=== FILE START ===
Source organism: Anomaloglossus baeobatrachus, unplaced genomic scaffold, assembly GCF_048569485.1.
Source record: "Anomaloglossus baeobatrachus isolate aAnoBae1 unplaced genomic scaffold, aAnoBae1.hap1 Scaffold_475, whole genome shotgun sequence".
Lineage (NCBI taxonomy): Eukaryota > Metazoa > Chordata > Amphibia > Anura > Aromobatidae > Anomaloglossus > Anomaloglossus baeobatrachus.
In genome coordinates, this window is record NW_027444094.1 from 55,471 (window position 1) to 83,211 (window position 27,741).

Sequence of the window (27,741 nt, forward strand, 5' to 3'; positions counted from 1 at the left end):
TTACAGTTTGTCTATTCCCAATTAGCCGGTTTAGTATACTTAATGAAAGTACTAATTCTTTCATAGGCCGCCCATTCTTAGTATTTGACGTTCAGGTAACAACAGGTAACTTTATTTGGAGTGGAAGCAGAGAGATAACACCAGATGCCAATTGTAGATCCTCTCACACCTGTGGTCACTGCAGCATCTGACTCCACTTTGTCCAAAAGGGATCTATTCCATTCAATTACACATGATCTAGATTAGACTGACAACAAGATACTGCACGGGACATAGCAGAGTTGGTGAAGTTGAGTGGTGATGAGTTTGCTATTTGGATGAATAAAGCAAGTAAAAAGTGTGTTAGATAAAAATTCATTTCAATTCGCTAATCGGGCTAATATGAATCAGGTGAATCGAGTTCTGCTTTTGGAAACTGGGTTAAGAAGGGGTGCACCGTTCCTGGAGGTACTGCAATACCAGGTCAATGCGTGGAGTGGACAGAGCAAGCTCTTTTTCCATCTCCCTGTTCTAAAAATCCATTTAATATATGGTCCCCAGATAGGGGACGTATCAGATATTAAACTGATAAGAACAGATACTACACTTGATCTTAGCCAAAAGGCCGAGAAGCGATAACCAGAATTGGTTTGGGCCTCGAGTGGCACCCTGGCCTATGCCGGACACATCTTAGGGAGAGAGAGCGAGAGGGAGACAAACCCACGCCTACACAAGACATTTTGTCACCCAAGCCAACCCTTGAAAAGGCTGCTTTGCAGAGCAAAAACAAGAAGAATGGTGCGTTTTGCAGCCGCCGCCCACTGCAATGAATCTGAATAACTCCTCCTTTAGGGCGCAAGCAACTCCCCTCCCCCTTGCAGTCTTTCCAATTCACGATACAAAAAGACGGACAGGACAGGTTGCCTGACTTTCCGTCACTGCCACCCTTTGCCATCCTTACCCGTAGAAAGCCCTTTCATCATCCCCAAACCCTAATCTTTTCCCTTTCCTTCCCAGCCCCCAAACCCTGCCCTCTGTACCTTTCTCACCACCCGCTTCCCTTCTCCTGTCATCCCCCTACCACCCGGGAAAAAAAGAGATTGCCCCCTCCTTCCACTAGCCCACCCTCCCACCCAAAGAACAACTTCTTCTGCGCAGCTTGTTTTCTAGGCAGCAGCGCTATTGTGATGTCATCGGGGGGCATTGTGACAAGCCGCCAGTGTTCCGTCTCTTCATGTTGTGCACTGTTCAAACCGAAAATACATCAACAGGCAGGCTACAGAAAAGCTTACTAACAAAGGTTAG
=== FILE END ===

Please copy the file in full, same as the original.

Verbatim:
Source organism: Anomaloglossus baeobatrachus, unplaced genomic scaffold, assembly GCF_048569485.1.
Source record: "Anomaloglossus baeobatrachus isolate aAnoBae1 unplaced genomic scaffold, aAnoBae1.hap1 Scaffold_475, whole genome shotgun sequence".
Lineage (NCBI taxonomy): Eukaryota > Metazoa > Chordata > Amphibia > Anura > Aromobatidae > Anomaloglossus > Anomaloglossus baeobatrachus.
In genome coordinates, this window is record NW_027444094.1 from 55,471 (window position 1) to 83,211 (window position 27,741).

Sequence of the window (27,741 nt, forward strand, 5' to 3'; positions counted from 1 at the left end):
TTACAGTTTGTCTATTCCCAATTAGCCGGTTTAGTATACTTAATGAAAGTACTAATTCTTTCATAGGCCGCCCATTCTTAGTATTTGACGTTCAGGTAACAACAGGTAACTTTATTTGGAGTGGAAGCAGAGAGATAACACCAGATGCCAATTGTAGATCCTCTCACACCTGTGGTCACTGCAGCATCTGACTCCACTTTGTCCAAAAGGGATCTATTCCATTCAATTACACATGATCTAGATTAGACTGACAACAAGATACTGCACGGGACATAGCAGAGTTGGTGAAGTTGAGTGGTGATGAGTTTGCTATTTGGATGAATAAAGCAAGTAAAAAGTGTGTTAGATAAAAATTCATTTCAATTCGCTAATCGGGCTAATATGAATCAGGTGAATCGAGTTCTGCTTTTGGAAACTGGGTTAAGAAGGGGTGCACCGTTCCTGGAGGTACTGCAATACCAGGTCAATGCGTGGAGTGGACAGAGCAAGCTCTTTTTCCATCTCCCTGTTCTAAAAATCCATTTAATATATGGTCCCCAGATAGGGGACGTATCAGATATTAAACTGATAAGAACAGATACTACACTTGATCTTAGCCAAAAGGCCGAGAAGCGATAACCAGAATTGGTTTGGGCCTCGAGTGGCACCCTGGCCTATGCCGGACACATCTTAGGGAGAGAGAGCGAGAGGGAGACAAACCCACGCCTACACAAGACATTTTGTCACCCAAGCCAACCCTTGAAAAGGCTGCTTTGCAGAGCAAAAACAAGAAGAATGGTGCGTTTTGCAGCCGCCGCCCACTGCAATGAATCTGAATAACTCCTCCTTTAGGGCGCAAGCAACTCCCCTCCCCCTTGCAGTCTTTCCAATTCACGATACAAAAAGACGGACAGGACAGGTTGCCTGACTTTCCGTCACTGCCACCCTTTGCCATCCTTACCCGTAGAAAGCCCTTTCATCATCCCCAAACCCTAATCTTTTCCCTTTCCTTCCCAGCCCCCAAACCCTGCCCTCTGTACCTTTCTCACCACCCGCTTCCCTTCTCCTGTCATCCCCCTACCACCCGGGAAAAAAAGAGATTGCCCCCTCCTTCCACTAGCCCACCCTCCCACCCAAAGAACAACTTCTTCTGCGCAGCTTGTTTTCTAGGCAGCAGCGCTATTGTGATGTCATCGGGGGGCATTGTGACAAGCCGCCAGTGTTCCGTCTCTTCATGTTGTGCACTGTTCAAACCGAAAATACATCAACAGGCAGGCTACAGAAAAGCTTACTAACAAAGGTTAG